Though it might seem fine at glance, this type of approach has serious issues that should get overlooked. One of the most affected is collaboration. When each team unit works on a project without a single repository, the data may get lost.
The more data was collected, the higher chances are of missing something important.
Different pentest tools produce different outputs, it gets difficult to crawl through hundreds of formats and extract useful information. Then store it, share and finally analyze it.
There’s a lot of room for improvement in the traditional approach, as we explain further how the Hive tool lets you collaborate through a centralized channel.
Forget about the old-school methods, we’re here to explore a new methodology Hexway Hive provides.
One of the most important sections in Hive is “Project Data” where everything related to a pentest project is present.
You can define your target in either IP or domain form. Once you define a target, you can add target-wide notes or you can go even more granular by adding relevant ports. It depends on how extensive you want the information to be:
- add checklists,
- attach tags for easier searching,
- attach files (yes, complete text files!)
- Or paste images.
While you can create entries manually, Hive allows importing data from many popular pentest tools like Nmap, Nessus, Metasploit, Cobalt strike, Nuclei, Burp, and a lot more. In case you want to parse data, not from a standard tool, you can process that too through Hive API.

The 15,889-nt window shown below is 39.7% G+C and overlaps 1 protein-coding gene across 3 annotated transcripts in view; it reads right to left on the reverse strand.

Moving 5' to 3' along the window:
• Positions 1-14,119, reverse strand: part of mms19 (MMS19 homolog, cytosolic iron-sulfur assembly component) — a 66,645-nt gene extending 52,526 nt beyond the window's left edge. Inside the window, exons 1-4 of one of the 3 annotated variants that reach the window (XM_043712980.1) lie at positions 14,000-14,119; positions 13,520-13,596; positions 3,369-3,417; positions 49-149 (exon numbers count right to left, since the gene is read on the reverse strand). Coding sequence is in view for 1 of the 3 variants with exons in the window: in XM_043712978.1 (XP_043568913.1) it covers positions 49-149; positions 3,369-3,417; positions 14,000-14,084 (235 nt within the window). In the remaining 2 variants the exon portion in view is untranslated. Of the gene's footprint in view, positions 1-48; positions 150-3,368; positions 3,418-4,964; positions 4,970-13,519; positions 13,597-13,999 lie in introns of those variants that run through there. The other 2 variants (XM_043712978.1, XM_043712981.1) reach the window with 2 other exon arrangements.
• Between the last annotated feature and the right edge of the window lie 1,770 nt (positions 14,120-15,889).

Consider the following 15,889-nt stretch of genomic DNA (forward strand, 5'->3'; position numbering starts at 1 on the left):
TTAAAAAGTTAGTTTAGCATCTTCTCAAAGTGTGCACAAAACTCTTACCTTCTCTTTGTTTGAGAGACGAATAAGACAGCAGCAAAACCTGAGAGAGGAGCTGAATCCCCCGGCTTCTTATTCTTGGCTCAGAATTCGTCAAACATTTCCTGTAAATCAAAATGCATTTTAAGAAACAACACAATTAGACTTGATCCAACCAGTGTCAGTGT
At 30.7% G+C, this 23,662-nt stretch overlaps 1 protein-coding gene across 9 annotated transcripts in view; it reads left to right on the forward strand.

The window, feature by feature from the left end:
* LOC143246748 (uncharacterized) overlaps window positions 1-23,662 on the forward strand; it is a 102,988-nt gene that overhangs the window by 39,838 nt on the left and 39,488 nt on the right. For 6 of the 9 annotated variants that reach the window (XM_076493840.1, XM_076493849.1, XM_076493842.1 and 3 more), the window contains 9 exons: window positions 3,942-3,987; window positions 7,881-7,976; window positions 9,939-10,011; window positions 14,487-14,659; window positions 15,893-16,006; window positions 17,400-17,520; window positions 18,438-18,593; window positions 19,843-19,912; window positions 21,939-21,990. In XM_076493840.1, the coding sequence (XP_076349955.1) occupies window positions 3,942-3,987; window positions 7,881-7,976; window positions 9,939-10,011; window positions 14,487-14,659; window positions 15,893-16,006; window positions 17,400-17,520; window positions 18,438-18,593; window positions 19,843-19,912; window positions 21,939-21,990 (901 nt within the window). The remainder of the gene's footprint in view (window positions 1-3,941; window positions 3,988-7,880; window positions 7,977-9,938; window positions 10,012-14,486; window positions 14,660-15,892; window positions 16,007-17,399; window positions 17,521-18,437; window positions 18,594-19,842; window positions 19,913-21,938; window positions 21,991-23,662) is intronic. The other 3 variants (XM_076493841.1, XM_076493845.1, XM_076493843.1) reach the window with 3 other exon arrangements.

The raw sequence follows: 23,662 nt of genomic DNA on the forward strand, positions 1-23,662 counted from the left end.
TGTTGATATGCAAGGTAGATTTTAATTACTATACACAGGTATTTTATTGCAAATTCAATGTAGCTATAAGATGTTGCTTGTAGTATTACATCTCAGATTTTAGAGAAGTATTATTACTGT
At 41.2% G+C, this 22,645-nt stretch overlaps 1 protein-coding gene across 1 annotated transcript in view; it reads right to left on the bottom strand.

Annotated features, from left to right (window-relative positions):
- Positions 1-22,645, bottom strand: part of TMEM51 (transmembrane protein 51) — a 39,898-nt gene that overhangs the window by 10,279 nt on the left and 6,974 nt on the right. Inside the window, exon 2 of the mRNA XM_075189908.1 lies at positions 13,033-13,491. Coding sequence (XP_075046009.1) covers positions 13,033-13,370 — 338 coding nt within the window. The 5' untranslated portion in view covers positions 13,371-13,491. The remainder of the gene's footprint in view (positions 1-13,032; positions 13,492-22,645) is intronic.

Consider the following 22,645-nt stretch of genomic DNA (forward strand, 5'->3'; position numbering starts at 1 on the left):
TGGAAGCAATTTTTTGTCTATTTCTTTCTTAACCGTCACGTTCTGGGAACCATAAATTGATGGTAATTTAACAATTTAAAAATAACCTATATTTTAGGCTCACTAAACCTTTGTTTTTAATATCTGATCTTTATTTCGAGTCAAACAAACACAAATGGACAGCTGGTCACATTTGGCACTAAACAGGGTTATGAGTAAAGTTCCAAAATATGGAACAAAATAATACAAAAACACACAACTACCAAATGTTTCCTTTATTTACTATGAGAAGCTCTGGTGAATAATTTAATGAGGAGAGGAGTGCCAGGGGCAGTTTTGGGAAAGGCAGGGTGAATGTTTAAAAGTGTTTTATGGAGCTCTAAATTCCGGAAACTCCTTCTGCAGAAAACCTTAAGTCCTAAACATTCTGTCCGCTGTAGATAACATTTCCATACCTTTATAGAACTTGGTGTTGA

Especially for CLI output fans, Hive has a custom import feature — semi-manually you can add almost any data output from a daily toolset.
Hive takes it one step further. Since Hive is a self-hosted collaborative platform, that can be used by multiple team members in real-time, everyone has access to all the data anytime to perform much faster pentests.
This allows to the creation of issues, tracking its history, and building notes based on performed actions. Such solutions not just help pentesters to save time on less routine things but to level up the quality of performed services.
And it’s not it!
Every action pentesters take in Hexway Hive (mark checklists, share notes, or add ports) — will be a strong basis for the future report. Basically, if you follow the guidelines and methodology correctly, the final report will only need some tiny changes to sparkle and bring value to the customer.
If you are a pentester, you cannot deny the hassle of managing data. Storing relevant information in different directories is not sustainable.
Hexway Hive comes as a modern solution, that solves all your data management nightmares and goes the extra mile to provide intuitive features for an even better collaborative pentest experience, for the team and the client both.
It is also a perfect solution to plug into the existing PTaaS lifecycle leading to a more organized and efficient approach from a data management perspective, leading to happy clients and less stressed pentest. Hive will take care of all your bits and bytes of data, no matter where the data is originating from!